And Deliver us from Perfectionism: Part Two

Sunday, January 29, 2006

And Deliver us From Perfectionism, Part Two:
The Gospel is Better Than
the Chi Flow of My Feng Shui

Feng Shui has picked up a mild quantity of people in the United States here recently. It is the ancient Chinese art of orienting objects to promote a healthy flow of chi. That's chi. No, I didn't leave the "li" off chi. It's not chili. There is no such thing as a healthy flow of chili. Nor is it chai. It is not a reference to tea or to an alternative to coffee that Starbucks offers. Chi is a chinese reference to the vital energy that supposedly flows through each and every living thing.

Feng Shui is the art of orienting your body and the things around you to allow a healthy flow of chi, instead of a negative flow. I don't believe in any of this, of course. It's the kind of junk Star Wars is based on. But it serves my purposes here.

The biggest blocker of chi flow is bad feng shui. And do you know what blocks the flow of chi? Clutter, among other things (such as sharp objects and dark corners, which together, are a no-brainer among things to avoid regardless of one's belief in chi). According to Feng Shui for Dummies, "The number one cure for chi movement problems is clearing the clutter." If I were Chinese, feng shui would be a sure help to my perfectionism. But I believe the gospel is better that feng shui.

Picking up from the first post on this title, perfectionism was (and many times still is) that tendency that provoked me constantly to create an atmosphere around me of safety, security, and comfort. That's probably why many Americans have resorted to feng shui and an introspective look at their chi flow (I think it's primarily found in our navals). What I mean here is that as long as everything was where it should be, I felt secure. As long as the schedule on Outlook was followed and tasks completed, there was much comfort. As long as the wife and kids kept things clean, I felt safe.

This is the height of selfishness, of course. I make myself the sun of my universe, and everyone else around me must hurriedly bow down to me in the name of being flexible with my personality oddities. It took a while, but eventually I saw what was happening. My wife and children were rushing around during the day to meet my demands and make sure I didn't get unhappy, frustrated, angry, or out of sorts. And because they were bowing to my perfectionism, they weren't bowing to King Jesus. The motivation behind their efforts were to please me and not Him. How can there be any spiritual maturity at all in an atmosphere like that? In my stupidity and depravity, I was actually hindering the very thing I verbally encouraged. But God is so gracious and has made up many of those years that seemed to me to be lost.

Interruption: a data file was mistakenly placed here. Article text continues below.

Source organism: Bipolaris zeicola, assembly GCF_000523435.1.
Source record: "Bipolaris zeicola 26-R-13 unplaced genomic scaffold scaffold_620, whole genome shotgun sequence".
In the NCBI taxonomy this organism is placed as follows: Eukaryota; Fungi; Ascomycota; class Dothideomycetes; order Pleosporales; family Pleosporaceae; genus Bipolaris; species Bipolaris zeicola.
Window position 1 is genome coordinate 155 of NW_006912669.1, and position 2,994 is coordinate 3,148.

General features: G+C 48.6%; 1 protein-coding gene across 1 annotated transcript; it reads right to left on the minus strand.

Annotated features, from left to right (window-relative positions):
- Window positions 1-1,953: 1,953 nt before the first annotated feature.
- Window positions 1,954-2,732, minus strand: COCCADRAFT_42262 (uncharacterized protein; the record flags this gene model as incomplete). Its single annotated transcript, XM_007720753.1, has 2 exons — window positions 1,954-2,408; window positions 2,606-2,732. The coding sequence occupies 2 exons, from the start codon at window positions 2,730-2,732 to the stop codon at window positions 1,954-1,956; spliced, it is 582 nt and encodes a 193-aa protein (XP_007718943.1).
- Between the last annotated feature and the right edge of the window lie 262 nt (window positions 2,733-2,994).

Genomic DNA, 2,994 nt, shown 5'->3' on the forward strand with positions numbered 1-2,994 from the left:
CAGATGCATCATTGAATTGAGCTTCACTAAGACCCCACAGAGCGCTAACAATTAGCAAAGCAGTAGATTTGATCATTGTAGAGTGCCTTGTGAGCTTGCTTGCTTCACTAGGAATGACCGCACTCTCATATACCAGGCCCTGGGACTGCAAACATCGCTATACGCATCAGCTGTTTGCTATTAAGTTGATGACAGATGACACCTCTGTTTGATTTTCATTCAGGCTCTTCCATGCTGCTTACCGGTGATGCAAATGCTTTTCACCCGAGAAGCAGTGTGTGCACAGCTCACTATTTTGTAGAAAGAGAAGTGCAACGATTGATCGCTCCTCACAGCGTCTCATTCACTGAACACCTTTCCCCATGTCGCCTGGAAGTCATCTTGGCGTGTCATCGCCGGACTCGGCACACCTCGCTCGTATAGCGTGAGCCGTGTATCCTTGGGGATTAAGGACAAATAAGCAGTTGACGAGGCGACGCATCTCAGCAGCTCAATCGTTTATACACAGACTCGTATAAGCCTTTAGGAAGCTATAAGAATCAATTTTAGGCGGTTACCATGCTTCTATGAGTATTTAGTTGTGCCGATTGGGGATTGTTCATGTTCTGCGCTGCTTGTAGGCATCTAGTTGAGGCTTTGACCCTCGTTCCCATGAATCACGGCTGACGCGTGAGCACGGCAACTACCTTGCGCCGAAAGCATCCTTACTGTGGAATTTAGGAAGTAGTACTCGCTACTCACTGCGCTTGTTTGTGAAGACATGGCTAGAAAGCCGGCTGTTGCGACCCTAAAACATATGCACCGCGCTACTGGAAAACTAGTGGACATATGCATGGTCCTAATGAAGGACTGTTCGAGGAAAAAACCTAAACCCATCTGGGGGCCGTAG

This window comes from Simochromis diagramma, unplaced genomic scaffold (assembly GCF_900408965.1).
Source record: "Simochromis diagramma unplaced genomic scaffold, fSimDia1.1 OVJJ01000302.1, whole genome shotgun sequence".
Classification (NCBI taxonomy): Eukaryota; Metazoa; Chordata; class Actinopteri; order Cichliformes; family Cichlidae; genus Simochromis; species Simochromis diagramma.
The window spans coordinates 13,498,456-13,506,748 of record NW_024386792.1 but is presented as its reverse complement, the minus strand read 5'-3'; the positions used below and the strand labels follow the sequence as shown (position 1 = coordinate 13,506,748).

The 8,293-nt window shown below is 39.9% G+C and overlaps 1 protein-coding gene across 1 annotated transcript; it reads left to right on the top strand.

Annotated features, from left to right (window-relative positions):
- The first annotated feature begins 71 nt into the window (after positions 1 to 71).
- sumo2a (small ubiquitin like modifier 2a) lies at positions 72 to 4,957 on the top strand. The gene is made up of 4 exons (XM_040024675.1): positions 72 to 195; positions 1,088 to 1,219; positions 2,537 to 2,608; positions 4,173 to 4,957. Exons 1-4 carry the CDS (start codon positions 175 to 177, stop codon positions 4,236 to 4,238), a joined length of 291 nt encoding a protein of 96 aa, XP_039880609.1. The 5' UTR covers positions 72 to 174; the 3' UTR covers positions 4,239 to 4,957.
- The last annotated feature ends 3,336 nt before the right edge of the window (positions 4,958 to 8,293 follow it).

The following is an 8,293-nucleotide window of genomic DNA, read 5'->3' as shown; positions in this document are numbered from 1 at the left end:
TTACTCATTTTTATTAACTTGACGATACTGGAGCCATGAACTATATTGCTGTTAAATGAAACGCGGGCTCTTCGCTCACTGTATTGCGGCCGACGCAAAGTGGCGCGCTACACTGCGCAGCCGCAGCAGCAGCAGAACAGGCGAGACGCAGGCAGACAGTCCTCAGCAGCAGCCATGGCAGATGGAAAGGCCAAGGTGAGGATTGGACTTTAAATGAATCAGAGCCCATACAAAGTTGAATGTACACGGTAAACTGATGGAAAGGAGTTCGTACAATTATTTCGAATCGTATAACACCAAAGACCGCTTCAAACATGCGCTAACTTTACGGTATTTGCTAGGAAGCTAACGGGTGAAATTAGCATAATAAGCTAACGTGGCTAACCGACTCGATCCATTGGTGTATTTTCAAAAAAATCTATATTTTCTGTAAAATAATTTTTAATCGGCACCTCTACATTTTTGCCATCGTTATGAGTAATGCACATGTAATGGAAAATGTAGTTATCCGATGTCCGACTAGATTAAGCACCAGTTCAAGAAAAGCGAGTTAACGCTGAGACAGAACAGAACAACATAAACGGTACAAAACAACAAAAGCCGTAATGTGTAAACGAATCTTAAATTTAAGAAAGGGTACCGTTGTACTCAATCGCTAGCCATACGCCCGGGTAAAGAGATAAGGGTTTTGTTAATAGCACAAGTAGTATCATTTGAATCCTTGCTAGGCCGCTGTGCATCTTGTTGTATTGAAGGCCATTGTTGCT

What destroyed and continues to destroy this perfectionism for me was and is the gospel. The gospel is a message that preaches to me that my safety, security, and comfort are found in the person of Christ and the control of a Sovereign God over my life, and not in the sovereignty I wish to exert over my own life and household. He works all things out for my good in order to conform me to Christ. If ever there was a destructive and disintegrating blow to perfectionism, it is the gospel.

This has been a stark lesson to me, creating in me a greater sensitivity to anything else that I seem to reach out to for a feeling of security or comfort. The cross should provide that for me, and not the way I arrange my clothes in my closet. God's love should equip me with far more security than the more superficial feeling of security I get when the things on my desk are arranged in order.

So whether it is the kind of clothes we wear, the type of music we prefer to listen to, the way we spend our evenings, the places we shop, the shows we watch, the things we read, etc. none of it can offer the comfort, safety, and security than the gospel. If we would spend a few moments in thought we would find it absolutely amazing that we spend so much time, effort, energy, and money on creating an environment around us that makes us feel comfortable, safe, and secure. Whether it is perfectionism that provokes this, or whatever else it is, it needs to die, and in fact it will only die at the edge of the gospel sword.

May this post help us all to be more sensitive to anything and everything like this in our daily lives that subtly steals away or obscures or threatens the reality of the gospel.

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